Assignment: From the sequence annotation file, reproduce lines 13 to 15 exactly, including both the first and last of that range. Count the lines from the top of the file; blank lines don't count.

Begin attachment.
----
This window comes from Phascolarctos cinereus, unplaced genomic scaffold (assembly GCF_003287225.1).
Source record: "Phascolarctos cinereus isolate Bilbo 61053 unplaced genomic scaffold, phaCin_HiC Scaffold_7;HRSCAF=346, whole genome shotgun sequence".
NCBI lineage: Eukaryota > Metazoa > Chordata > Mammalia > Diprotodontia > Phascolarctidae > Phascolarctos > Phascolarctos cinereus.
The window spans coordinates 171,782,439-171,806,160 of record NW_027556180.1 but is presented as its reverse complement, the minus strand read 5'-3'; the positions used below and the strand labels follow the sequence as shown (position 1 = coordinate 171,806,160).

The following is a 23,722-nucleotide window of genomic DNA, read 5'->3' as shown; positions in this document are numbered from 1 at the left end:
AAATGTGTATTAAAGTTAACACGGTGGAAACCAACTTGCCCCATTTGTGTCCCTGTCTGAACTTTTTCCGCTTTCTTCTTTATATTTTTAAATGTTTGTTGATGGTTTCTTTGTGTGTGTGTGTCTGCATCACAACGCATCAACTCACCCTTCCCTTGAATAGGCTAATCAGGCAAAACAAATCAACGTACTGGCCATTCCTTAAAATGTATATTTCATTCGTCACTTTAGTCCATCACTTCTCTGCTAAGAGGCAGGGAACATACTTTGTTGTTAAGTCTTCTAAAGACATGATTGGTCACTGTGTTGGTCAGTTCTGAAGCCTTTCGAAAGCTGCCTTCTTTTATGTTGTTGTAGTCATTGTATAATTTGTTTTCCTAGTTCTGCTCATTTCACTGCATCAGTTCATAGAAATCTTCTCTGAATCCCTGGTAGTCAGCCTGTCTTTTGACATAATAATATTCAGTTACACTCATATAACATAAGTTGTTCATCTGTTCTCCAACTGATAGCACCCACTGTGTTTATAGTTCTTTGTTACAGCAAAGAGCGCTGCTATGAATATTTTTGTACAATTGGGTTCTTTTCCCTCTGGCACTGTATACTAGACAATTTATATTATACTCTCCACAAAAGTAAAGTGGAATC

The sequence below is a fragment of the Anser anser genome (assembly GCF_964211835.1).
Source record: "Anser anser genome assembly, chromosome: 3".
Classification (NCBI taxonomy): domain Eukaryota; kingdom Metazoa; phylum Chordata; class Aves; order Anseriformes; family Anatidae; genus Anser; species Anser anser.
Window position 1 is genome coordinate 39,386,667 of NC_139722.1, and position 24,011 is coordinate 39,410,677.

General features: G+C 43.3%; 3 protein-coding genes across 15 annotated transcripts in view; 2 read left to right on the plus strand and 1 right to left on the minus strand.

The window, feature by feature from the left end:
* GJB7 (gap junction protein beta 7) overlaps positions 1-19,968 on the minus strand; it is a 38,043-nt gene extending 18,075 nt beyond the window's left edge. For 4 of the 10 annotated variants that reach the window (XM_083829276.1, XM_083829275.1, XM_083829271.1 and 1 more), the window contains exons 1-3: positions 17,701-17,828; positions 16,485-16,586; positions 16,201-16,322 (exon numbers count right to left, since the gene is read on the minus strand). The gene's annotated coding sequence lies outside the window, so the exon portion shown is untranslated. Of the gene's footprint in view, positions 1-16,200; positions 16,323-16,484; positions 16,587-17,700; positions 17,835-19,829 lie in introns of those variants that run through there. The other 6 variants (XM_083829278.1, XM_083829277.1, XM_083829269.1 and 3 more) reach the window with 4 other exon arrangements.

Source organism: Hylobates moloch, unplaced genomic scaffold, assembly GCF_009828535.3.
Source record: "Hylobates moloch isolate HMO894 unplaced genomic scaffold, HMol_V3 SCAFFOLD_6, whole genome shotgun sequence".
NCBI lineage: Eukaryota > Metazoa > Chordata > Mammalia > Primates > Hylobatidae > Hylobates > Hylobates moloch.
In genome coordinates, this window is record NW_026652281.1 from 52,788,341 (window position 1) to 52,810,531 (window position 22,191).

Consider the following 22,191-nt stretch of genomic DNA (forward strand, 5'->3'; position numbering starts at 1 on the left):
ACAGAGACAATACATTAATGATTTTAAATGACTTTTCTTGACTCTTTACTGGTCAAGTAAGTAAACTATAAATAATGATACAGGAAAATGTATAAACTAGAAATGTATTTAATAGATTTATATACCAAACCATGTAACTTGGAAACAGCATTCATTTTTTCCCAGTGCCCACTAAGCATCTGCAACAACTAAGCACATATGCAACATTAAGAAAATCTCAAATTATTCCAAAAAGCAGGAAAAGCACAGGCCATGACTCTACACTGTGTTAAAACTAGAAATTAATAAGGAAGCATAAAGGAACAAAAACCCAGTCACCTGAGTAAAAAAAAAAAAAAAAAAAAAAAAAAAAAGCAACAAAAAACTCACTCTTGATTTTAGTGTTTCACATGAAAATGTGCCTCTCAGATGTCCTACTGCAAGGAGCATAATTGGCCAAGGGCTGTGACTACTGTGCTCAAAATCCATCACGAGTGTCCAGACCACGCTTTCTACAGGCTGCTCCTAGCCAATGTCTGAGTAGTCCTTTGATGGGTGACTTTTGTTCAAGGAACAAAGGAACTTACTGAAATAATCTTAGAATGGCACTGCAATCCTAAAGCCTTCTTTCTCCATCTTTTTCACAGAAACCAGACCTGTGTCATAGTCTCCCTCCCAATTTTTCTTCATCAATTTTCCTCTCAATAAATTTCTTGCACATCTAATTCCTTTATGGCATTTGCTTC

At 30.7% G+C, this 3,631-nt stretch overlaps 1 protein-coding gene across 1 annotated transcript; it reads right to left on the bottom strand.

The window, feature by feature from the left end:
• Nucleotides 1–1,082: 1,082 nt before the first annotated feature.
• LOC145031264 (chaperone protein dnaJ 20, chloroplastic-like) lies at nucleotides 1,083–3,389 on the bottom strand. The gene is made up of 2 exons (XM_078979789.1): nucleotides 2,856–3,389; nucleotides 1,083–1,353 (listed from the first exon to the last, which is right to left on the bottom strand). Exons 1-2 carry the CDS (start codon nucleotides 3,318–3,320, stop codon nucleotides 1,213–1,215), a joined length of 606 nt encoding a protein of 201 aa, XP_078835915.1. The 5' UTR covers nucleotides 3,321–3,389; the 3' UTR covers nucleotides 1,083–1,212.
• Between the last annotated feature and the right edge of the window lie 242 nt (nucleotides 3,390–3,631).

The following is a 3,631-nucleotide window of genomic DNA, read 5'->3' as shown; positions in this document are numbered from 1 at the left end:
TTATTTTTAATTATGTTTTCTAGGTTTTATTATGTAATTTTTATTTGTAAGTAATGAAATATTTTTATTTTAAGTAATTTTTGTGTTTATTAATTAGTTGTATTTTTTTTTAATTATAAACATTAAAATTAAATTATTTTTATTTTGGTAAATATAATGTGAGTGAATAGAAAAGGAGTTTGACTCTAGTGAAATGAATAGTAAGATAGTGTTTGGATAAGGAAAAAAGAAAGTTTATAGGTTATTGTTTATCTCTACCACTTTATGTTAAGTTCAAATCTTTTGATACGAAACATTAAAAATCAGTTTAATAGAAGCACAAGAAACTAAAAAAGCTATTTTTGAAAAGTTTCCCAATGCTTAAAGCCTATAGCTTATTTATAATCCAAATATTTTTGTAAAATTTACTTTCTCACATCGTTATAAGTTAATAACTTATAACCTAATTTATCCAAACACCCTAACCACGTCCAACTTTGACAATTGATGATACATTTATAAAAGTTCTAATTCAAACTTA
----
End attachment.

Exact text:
* GJB7 (gap junction protein beta 7) overlaps positions 1-19,968 on the minus strand; it is a 38,043-nt gene extending 18,075 nt beyond the window's left edge. For 4 of the 10 annotated variants that reach the window (XM_083829276.1, XM_083829275.1, XM_083829271.1 and 1 more), the window contains exons 1-3: positions 17,701-17,828; positions 16,485-16,586; positions 16,201-16,322 (exon numbers count right to left, since the gene is read on the minus strand). The gene's annotated coding sequence lies outside the window, so the exon portion shown is untranslated. Of the gene's footprint in view, positions 1-16,200; positions 16,323-16,484; positions 16,587-17,700; positions 17,835-19,829 lie in introns of those variants that run through there. The other 6 variants (XM_083829278.1, XM_083829277.1, XM_083829269.1 and 3 more) reach the window with 4 other exon arrangements.

Source organism: Hylobates moloch, unplaced genomic scaffold, assembly GCF_009828535.3.
Source record: "Hylobates moloch isolate HMO894 unplaced genomic scaffold, HMol_V3 SCAFFOLD_6, whole genome shotgun sequence".